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UPDATED: Oklahoma Woman Dies From Climbing Accident At Grand Teton National Park

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A climber just 700 feet shy of summiting the Grand Teton died in a fall not far from the summit/NPT

Editor's note: This updates with the fatality being the first for Jackson Hole Mountain Guides, adds that it's the second fatality in the park this year.

An Oklahoma woman hoping to summit the Grand Teton in Grand Teton National Park was killed when she fell negotiating a short section of the climb below the Upper Saddle at an elevation of 13,160 feet, while a backpacker on the last day of a week-long Teton Crest trip was injured in an unrelated accident nearby.

Park officials said Tuesday that Mary Bilyeu, 43, of Edmond, Oklahoma, was climbing with her partner and a guide from Jackson Hole Mountain Guides when she fell Monday about 8:30 a.m. Climbing rangers who were on a routine patrol near the Lower Saddle responded to the scene and began to prepare the woman for a helicopter evacuation from the mountain, a park release said.

"Bilyeu was unresponsive when park rangers arrived on scene and could not be revived," the statement continued. "She was pronounced dead in consultation with the park'™s medical director, A.J. Wheeler, and park rangers on scene. Other Jackson Hole Mountain Guides staff responded to the area and escorted Bilyeu'™s climbing partner to the Corbet High Camp near the Lower Saddle, and later escorted her to Lupine Meadows trailhead on the valley floor."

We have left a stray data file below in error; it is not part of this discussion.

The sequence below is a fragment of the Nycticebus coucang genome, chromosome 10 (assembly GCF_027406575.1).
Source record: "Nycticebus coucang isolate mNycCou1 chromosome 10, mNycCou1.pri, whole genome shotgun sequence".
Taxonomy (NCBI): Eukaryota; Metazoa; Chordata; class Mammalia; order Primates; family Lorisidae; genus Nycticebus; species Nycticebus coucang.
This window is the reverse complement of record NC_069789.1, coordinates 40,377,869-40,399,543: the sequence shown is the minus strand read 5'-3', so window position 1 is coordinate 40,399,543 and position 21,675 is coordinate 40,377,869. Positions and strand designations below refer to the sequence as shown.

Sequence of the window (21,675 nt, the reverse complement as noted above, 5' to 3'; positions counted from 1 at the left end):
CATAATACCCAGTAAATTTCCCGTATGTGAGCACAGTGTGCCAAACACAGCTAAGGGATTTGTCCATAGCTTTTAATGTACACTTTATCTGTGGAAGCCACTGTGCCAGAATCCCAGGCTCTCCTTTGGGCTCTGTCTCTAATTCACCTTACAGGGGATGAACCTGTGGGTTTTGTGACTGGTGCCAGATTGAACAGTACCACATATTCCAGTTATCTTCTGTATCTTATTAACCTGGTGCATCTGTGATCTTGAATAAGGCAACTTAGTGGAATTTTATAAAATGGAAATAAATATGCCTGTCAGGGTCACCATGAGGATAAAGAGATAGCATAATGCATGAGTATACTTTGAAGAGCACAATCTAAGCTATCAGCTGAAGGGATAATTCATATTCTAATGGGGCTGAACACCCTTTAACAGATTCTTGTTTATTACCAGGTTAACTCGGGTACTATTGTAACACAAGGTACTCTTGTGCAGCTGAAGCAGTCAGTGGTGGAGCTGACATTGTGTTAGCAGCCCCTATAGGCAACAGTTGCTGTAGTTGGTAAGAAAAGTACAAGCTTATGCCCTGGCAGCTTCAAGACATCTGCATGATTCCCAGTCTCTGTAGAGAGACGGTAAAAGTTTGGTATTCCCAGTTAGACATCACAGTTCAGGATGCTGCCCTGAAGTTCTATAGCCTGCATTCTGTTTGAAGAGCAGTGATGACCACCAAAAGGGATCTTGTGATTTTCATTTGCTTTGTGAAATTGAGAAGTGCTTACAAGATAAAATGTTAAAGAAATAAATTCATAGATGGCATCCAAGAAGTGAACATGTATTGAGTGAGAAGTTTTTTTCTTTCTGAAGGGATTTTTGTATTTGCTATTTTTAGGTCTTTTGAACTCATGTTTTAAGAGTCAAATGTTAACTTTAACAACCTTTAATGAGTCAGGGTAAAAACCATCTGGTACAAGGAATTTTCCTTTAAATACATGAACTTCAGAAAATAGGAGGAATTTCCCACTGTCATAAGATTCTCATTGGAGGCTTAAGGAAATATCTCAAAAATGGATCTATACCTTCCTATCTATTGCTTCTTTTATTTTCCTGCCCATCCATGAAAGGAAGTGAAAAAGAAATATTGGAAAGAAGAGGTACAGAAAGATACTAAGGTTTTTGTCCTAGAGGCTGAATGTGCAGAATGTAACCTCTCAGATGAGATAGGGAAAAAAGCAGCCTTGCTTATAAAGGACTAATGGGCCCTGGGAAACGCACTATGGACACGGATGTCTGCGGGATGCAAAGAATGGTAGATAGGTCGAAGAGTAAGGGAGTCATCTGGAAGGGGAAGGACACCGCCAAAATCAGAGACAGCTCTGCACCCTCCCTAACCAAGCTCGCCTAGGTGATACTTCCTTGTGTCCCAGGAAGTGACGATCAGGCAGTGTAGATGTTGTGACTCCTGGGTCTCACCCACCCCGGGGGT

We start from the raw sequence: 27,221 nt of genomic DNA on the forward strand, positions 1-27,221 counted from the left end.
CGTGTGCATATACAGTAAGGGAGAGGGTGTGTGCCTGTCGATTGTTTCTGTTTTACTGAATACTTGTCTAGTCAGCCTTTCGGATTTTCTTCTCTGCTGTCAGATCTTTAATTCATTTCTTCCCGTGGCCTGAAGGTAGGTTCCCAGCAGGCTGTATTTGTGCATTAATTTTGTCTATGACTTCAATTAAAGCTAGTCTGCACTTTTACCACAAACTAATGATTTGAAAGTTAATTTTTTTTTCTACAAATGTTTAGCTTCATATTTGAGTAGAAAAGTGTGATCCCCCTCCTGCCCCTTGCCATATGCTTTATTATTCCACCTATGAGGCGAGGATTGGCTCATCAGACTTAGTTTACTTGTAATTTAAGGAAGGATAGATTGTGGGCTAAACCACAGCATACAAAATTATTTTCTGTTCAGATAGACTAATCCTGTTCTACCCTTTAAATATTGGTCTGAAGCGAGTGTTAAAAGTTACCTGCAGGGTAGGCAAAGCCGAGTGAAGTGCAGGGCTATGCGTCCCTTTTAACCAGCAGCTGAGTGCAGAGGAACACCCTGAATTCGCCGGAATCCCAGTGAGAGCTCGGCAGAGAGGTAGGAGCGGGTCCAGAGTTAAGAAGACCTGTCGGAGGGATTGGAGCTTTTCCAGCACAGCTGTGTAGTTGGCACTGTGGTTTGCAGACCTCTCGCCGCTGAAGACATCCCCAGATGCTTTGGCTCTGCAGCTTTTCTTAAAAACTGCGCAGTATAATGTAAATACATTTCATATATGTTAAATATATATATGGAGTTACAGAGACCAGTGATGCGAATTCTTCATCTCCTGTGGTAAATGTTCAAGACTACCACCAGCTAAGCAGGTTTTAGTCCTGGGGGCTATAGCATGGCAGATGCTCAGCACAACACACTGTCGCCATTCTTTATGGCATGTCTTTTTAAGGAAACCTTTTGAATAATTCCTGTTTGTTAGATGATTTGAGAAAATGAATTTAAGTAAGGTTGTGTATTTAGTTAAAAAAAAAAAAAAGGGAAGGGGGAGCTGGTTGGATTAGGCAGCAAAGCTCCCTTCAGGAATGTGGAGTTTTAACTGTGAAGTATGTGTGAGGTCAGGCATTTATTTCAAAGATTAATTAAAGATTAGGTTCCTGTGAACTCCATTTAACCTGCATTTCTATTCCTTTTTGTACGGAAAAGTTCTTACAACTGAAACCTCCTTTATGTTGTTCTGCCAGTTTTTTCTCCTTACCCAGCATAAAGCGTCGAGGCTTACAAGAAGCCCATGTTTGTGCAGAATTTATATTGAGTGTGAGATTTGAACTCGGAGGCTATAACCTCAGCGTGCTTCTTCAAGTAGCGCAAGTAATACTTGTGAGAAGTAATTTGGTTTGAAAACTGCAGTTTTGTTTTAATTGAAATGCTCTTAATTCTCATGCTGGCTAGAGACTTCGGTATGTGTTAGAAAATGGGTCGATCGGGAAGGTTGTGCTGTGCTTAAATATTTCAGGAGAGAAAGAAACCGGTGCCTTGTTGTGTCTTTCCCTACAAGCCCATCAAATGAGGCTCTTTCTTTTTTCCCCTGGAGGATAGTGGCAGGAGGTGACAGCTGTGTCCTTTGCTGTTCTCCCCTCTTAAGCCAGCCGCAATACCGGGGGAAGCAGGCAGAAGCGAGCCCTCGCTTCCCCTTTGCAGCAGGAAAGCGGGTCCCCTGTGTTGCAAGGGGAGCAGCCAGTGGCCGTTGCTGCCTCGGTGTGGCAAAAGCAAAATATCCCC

Details of the woman's injuries were not immediately available, although it was known that she had her helmet on. The fatality was the first for Jackson Hole Mountain Guides since it went into the guiding business in the park in 1968.

"They have a good, very impressive safety record," said Grand Teton spokeswoman Jackie Skaggs, adding that the company's staff was devastated by the accident.

The fatality was the second in the park this year. In May, an Alaska man was killed while snowboarding in the Tetons. Joseph Lohr, 24, of Anchorage, and two friends had summited 12,325-foot Teewinot Mountain and were descending when he fell about 1,500 feet, park officials said at the time.

Meanwhile, about 11 a.m. Monday, while rangers were working to coordinate the recovery of Ms. Bilyeu's body, another emergency call was received, this one from a hiking party near Paintbrush Divide.

"Silas Peterson of Santa Fe, New Mexico, fell while descending Paintbrush Divide into Paintbrush Canyon and sustained multiple injuries," the park release said. "Although Peterson was using an ice axe, he slid down a steep snow-covered slope, could not self-arrest, and fell an additional 150 feet through steep loose rock."

A Teton Interagency contract helicopter readied to assist with the rescue operations on the Grand Teton was diverted to transport rescuers to Paintbrush Divide. Two park rangers were short-hauled to the Divide from the Lupine Meadows Rescue Cache, and they descended snow and rock to reach Peterson at 11:45 a.m., the park reported. The hiker was taken off the mountain via a short-haul operation, and received initial medical attention at the Lupine Meadows Rescue Cache before being flown to Eastern Idaho Regional Medical Center in Idaho Falls, Idaho for further medical care. Peterson and his partner were on the final day of a six-day Teton Crest Trail backpacking trip, the park release said.


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